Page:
The second round of France’s regional elections is over, and once again a “democratic groundswell” has happened, as it did in the second round of the 2002 presidential election. What this means is that a certain number of voters who had not bothered to vote in the first round, aware of what the Front National really is behind its façade of being just another “legitimate” party, and despite their dissatisfaction with the “legitimate” parties, mobilized against the danger of a Fascist party acceding to real political power. The Front, which according to polls could have won control of six of France’s administrative Regions, won none, and the two major parties now hold power in the 12 mainland Regions, with Les Républicains (LR) holding the presidencies of seven Regions, including the Ile-de-France. The Socialists withdrew their tickets from the election in two Regions where they were in third place to keep the Front from winning.
Front leader Marine Le Pen has reacted by pointing to a “campaign of calumny” organized “in the gilded palaces of the Republic.” This is a reference to the fact that after the Revolution, the Republic took over the most sumptuous palaces in Paris to serve as – for example – the president’s (the Palais de l’Elysée) and Prime Minister’s (the Hôtel de Matignon) official residences, the way a hermit crab takes up residence in the abandoned shell of a dead gastropod and the way Napoléon, according to official legend, declared himself emperor to occupy that function in the name of the people, transforming it rather than destroying it.
Le Pen’s comment has been more or less universally scoffed at and her disdainful reference to the Republic seen as proof that the Front’s true nature is anti-democratic. But it deserves reflection, because it may reveal the true nature of the Republic that has supposedly risen up and defended itself against the Fascist onslaught.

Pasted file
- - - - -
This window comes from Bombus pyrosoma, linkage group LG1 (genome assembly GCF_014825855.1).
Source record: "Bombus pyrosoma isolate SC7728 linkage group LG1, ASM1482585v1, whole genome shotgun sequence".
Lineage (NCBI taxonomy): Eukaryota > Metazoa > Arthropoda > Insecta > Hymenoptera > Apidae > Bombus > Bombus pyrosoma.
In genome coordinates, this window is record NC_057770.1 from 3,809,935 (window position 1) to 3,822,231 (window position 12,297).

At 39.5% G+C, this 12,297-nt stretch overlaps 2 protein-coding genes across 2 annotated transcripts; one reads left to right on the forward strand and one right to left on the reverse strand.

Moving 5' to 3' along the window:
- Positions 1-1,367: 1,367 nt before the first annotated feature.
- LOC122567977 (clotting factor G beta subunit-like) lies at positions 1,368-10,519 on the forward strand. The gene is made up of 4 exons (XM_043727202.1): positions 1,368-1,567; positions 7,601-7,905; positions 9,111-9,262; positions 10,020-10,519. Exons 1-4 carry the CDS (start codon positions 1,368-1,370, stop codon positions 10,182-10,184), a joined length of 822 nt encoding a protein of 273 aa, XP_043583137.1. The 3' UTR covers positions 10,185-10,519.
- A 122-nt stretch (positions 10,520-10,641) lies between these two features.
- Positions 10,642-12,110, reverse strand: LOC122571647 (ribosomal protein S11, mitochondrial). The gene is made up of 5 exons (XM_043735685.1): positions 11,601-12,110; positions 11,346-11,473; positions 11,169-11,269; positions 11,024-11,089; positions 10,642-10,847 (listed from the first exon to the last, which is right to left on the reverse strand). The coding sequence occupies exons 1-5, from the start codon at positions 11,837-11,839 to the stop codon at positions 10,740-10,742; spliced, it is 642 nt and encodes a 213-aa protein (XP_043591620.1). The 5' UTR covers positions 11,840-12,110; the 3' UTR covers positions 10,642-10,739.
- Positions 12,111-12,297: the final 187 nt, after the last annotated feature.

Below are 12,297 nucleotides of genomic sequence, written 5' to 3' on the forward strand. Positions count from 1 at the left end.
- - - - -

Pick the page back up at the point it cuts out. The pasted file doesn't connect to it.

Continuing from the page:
The standard narrative is that the French Republic has brought constant progress, both economically and socially. As such, despite ideological differences, the French people are viscerally attached to it, and Sunday’s groundswell is proof of that. The fact that wealth has continued to concentrate and that the standard of living of the great majority of people has stagnated for some years now, according to that narrative, is the result of “economic conditions” – outside forces, like the natural forces that can result in disastrously poor harvests (which, indeed, set off the Revolution).
But might it not be true that the Republic itself is in fact an instrument of the elite, and that behind its carefully cultivated façade, supported by a culture that has given the world great art and that is indeed deeply ingrained in the people of France and in the very language they speak and write, is a predatory entity which at best will only tolerate relative prosperity for the people it governs? And that is prepared to continue to apply policies that place the burden of austerity on the majority even while wealth continues to concentrate?
In that sense, the Front National truly can lay claim to being no less legitimate than the two parties that have handed power back and forth in France for the past sixty years or so.